Well, fellow Vancouverites and citizens of the world, the Olympics have drawn to a close. They swept this fair city with their upper-middle-class sensibility, polarized audiences across BC, inspired heavy criticism, inspired heavier drinking, encouraged athletic excellence, obnox-ified Canadian pride, and generally left us all reeling.

Love them or hate them, there was something undeniably awesome about the energy the games brought to Vancouver. Be it through political protest or exuberant celebration, communities were galvanized and Vancouver’s many social silos crumbled in the wild 17-day melee of sport, art and culture. And beer. Enormous issues aside, the games quickly became one big party.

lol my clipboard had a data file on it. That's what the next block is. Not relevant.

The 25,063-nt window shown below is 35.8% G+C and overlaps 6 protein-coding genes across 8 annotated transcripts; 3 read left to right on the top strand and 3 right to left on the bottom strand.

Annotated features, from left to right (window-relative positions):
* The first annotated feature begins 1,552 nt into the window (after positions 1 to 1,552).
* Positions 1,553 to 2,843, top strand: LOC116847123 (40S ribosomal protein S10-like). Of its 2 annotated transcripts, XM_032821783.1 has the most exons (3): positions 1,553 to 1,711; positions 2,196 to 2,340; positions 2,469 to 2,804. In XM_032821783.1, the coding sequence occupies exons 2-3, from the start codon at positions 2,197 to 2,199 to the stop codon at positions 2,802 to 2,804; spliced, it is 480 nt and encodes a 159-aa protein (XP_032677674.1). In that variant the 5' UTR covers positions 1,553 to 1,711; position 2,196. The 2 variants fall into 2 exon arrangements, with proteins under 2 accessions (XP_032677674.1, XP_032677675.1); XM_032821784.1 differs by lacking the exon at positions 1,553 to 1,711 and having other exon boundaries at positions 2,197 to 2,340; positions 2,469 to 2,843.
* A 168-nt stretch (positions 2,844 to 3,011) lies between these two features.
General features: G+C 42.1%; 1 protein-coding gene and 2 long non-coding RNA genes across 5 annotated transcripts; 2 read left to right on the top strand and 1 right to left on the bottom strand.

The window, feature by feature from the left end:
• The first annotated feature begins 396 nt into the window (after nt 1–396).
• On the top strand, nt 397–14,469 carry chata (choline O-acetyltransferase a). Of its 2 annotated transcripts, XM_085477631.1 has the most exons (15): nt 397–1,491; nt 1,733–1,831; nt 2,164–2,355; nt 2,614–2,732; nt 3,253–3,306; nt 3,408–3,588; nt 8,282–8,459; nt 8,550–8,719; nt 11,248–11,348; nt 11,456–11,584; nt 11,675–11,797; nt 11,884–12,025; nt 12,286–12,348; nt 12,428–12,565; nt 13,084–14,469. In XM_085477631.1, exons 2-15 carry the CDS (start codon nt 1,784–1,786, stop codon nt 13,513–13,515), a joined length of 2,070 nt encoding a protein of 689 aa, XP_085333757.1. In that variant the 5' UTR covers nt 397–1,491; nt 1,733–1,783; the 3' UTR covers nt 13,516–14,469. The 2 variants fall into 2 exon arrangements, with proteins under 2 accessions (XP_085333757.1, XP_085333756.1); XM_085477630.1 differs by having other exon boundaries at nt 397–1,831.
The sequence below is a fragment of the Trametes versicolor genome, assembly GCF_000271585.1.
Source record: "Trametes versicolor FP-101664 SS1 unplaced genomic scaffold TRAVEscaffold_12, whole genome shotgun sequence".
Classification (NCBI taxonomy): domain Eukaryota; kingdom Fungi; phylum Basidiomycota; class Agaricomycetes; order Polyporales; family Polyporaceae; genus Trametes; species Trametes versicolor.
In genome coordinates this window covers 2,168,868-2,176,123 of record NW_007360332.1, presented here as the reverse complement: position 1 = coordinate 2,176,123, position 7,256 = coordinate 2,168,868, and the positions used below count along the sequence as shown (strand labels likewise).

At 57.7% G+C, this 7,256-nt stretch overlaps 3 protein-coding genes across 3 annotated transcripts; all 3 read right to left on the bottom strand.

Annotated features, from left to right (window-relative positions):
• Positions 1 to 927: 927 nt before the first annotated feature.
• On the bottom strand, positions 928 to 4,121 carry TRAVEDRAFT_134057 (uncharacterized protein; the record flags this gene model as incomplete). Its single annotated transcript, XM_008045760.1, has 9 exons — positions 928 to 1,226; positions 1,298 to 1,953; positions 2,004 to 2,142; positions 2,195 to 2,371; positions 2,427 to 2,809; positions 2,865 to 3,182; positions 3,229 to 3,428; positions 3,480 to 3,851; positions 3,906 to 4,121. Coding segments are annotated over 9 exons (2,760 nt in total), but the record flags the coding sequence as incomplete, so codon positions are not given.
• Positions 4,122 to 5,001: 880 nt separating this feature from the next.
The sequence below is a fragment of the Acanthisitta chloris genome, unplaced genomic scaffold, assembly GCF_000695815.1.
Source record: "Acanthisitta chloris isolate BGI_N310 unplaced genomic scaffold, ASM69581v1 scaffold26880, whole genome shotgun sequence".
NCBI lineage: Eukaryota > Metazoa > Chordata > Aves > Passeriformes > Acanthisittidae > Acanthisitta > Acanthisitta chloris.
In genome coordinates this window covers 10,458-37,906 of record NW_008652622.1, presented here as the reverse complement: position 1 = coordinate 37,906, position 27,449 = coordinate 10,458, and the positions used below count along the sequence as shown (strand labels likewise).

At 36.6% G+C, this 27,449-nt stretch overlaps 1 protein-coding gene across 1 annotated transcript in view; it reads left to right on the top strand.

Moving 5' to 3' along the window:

Now, of course, BC is set to weather the $8 billion hangover. Throwing a 3 million- invitee party for 17 days runs a hefty tab, the extent of which will only be known tomorrow when the BC budget is announced.

Which is why it’s somewhat ironic that my fondest memory of the Games cost almost nothing to produce, required no lining up, and was only marginally sanctioned by VANOC. I’m talking about the Decentralized Dance Party I attended on the Saturday following the opening ceremonies. And, pseudo-Olympic-dissenter that I am, I have a bold claim to make: it changed my perspective.

Uphill Sidewalk Skeleton: Look for it in 2014!

Uphill Sidewalk Skeleton: Look for it in 2014!